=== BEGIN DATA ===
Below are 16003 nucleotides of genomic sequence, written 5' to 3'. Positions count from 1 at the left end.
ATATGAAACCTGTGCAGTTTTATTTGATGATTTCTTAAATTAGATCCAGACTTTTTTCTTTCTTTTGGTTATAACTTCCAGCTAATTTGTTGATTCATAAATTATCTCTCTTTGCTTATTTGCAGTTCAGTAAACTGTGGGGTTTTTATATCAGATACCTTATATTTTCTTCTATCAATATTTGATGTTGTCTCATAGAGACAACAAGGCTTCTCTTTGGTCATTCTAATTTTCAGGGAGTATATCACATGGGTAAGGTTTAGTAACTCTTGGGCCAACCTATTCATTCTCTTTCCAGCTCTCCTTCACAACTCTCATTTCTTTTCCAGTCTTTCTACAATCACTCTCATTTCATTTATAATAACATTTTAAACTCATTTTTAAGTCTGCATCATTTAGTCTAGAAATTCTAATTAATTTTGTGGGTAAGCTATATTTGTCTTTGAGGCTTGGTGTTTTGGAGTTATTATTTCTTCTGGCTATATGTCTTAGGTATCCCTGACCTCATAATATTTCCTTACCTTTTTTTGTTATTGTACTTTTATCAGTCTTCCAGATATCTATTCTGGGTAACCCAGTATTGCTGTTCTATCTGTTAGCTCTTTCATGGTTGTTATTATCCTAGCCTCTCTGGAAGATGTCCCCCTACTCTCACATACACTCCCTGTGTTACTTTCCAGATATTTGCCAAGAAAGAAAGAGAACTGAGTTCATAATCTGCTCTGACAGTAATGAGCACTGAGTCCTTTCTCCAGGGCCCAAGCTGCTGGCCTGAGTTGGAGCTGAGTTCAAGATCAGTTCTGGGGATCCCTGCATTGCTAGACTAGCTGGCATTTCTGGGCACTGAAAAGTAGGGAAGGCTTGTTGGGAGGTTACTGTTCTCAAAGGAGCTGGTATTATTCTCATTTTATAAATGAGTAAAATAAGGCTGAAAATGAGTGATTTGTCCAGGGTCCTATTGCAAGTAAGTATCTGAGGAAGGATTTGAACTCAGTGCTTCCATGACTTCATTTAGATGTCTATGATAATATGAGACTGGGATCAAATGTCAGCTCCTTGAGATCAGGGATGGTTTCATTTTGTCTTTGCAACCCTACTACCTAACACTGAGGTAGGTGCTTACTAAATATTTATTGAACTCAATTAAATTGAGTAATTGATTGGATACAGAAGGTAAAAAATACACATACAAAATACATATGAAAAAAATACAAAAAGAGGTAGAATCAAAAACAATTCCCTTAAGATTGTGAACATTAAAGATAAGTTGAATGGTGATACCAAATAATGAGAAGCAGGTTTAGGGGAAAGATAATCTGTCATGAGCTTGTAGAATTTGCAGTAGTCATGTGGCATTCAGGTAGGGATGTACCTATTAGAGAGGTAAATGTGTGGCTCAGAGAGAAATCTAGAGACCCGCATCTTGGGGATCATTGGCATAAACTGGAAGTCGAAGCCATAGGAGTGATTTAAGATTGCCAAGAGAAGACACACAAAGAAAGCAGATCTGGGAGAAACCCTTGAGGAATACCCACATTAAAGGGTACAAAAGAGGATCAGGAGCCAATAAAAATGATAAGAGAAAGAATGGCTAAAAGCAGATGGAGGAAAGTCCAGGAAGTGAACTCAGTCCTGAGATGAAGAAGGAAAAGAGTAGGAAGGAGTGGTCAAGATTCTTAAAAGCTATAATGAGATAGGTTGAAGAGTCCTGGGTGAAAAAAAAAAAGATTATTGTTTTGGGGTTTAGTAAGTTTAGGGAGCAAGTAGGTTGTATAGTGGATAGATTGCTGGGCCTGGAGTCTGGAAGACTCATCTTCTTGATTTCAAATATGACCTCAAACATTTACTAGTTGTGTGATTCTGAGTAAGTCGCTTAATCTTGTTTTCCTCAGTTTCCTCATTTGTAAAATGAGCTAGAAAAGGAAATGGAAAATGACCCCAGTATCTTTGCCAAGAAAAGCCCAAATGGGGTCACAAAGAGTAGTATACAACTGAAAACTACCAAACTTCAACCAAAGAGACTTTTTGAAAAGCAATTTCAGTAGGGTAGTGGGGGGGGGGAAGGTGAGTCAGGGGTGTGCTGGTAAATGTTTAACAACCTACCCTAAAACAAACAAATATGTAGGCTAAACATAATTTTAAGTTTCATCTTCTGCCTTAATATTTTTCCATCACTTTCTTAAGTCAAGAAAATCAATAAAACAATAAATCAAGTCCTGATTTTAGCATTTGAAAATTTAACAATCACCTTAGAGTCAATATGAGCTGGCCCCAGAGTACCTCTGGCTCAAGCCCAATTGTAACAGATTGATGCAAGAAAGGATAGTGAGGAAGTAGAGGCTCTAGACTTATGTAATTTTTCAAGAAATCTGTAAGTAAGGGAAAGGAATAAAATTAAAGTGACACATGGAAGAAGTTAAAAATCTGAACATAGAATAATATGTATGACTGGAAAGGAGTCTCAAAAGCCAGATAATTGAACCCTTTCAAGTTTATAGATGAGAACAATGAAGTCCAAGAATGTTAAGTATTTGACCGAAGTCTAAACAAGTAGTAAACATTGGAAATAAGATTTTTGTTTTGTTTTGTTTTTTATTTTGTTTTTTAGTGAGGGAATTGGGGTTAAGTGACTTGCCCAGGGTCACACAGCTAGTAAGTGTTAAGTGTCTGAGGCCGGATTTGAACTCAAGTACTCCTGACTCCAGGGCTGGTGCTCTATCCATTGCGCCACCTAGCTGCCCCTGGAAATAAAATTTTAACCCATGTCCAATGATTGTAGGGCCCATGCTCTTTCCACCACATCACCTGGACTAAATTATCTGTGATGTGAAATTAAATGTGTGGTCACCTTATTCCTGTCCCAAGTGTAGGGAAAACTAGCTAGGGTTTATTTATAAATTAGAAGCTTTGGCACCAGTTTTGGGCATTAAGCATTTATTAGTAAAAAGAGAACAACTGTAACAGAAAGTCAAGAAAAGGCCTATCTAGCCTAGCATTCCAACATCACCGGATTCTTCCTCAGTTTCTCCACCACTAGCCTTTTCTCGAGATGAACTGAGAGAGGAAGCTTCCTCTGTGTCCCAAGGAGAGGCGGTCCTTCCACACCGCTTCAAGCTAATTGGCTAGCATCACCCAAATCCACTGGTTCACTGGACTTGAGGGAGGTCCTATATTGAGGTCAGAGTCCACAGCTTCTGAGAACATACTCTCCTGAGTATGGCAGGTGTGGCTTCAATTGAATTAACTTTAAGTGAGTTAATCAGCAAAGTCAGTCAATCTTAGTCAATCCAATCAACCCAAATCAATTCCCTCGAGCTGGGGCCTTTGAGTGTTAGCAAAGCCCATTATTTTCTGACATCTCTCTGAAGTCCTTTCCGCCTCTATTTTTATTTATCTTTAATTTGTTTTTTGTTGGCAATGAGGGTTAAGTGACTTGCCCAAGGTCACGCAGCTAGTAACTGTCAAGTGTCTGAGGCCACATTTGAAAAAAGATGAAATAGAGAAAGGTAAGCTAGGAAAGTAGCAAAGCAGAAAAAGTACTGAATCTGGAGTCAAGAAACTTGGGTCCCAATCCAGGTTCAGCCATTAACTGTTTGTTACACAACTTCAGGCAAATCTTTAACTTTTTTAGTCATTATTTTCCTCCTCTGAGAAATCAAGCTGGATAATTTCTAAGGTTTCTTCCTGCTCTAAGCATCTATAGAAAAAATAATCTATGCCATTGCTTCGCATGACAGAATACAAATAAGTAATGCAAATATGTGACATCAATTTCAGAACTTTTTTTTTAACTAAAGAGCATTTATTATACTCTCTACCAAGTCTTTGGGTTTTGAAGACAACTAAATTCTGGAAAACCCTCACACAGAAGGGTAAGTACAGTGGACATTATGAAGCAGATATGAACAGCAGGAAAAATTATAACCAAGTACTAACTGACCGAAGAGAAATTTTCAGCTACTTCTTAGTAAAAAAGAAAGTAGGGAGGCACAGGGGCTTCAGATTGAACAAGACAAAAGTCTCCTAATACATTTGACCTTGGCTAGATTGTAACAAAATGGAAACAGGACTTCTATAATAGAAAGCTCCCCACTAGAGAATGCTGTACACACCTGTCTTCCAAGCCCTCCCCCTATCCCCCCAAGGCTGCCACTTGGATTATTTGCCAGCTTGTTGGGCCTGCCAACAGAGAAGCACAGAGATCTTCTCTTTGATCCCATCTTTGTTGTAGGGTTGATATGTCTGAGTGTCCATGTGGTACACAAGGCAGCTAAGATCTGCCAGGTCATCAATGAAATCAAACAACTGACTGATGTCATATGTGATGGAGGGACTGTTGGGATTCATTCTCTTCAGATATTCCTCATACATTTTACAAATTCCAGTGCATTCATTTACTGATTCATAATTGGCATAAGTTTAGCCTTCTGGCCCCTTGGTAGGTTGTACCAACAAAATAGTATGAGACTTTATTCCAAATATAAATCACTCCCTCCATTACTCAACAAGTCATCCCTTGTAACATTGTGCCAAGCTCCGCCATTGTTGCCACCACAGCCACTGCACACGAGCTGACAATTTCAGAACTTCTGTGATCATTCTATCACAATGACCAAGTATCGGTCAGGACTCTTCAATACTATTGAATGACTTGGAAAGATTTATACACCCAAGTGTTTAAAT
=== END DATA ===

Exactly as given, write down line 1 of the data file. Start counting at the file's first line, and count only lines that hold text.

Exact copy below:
Below are 16003 nucleotides of genomic sequence, written 5' to 3'. Positions count from 1 at the left end.